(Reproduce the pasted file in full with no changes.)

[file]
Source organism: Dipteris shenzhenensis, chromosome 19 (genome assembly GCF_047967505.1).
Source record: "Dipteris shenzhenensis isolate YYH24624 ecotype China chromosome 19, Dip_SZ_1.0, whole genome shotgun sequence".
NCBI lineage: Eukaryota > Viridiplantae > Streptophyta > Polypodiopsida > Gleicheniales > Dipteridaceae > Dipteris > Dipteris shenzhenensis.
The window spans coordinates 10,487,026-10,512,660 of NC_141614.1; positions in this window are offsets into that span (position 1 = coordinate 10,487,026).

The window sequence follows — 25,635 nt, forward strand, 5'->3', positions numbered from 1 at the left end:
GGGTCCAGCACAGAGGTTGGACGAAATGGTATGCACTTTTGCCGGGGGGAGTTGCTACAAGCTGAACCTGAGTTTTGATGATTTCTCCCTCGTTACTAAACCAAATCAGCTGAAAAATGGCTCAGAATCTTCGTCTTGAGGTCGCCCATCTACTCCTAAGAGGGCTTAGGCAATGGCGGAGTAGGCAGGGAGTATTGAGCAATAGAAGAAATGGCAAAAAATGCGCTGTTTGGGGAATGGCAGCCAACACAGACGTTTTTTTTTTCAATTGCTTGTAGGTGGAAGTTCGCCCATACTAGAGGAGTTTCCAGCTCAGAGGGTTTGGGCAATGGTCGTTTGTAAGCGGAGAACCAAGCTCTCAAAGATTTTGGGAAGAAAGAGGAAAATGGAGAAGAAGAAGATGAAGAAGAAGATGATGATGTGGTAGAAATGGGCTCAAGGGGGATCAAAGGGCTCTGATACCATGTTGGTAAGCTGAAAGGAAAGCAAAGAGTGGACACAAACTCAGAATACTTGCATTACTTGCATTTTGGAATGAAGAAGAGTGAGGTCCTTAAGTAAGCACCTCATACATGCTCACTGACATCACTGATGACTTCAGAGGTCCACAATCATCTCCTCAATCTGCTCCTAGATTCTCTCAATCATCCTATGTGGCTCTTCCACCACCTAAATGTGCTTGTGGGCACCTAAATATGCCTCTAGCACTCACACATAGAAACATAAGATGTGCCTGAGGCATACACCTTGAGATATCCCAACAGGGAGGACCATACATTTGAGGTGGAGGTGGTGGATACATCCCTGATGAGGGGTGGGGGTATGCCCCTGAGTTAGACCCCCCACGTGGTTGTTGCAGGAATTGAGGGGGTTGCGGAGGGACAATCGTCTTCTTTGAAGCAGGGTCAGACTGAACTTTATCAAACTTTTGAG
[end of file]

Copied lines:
Source organism: Dipteris shenzhenensis, chromosome 19 (genome assembly GCF_047967505.1).
Source record: "Dipteris shenzhenensis isolate YYH24624 ecotype China chromosome 19, Dip_SZ_1.0, whole genome shotgun sequence".
NCBI lineage: Eukaryota > Viridiplantae > Streptophyta > Polypodiopsida > Gleicheniales > Dipteridaceae > Dipteris > Dipteris shenzhenensis.
The window spans coordinates 10,487,026-10,512,660 of NC_141614.1; positions in this window are offsets into that span (position 1 = coordinate 10,487,026).

The window sequence follows — 25,635 nt, forward strand, 5'->3', positions numbered from 1 at the left end:
GGGTCCAGCACAGAGGTTGGACGAAATGGTATGCACTTTTGCCGGGGGGAGTTGCTACAAGCTGAACCTGAGTTTTGATGATTTCTCCCTCGTTACTAAACCAAATCAGCTGAAAAATGGCTCAGAATCTTCGTCTTGAGGTCGCCCATCTACTCCTAAGAGGGCTTAGGCAATGGCGGAGTAGGCAGGGAGTATTGAGCAATAGAAGAAATGGCAAAAAATGCGCTGTTTGGGGAATGGCAGCCAACACAGACGTTTTTTTTTTCAATTGCTTGTAGGTGGAAGTTCGCCCATACTAGAGGAGTTTCCAGCTCAGAGGGTTTGGGCAATGGTCGTTTGTAAGCGGAGAACCAAGCTCTCAAAGATTTTGGGAAGAAAGAGGAAAATGGAGAAGAAGAAGATGAAGAAGAAGATGATGATGTGGTAGAAATGGGCTCAAGGGGGATCAAAGGGCTCTGATACCATGTTGGTAAGCTGAAAGGAAAGCAAAGAGTGGACACAAACTCAGAATACTTGCATTACTTGCATTTTGGAATGAAGAAGAGTGAGGTCCTTAAGTAAGCACCTCATACATGCTCACTGACATCACTGATGACTTCAGAGGTCCACAATCATCTCCTCAATCTGCTCCTAGATTCTCTCAATCATCCTATGTGGCTCTTCCACCACCTAAATGTGCTTGTGGGCACCTAAATATGCCTCTAGCACTCACACATAGAAACATAAGATGTGCCTGAGGCATACACCTTGAGATATCCCAACAGGGAGGACCATACATTTGAGGTGGAGGTGGTGGATACATCCCTGATGAGGGGTGGGGGTATGCCCCTGAGTTAGACCCCCCACGTGGTTGTTGCAGGAATTGAGGGGGTTGCGGAGGGACAATCGTCTTCTTTGAAGCAGGGTCAGACTGAACTTTATCAAACTTTTGAG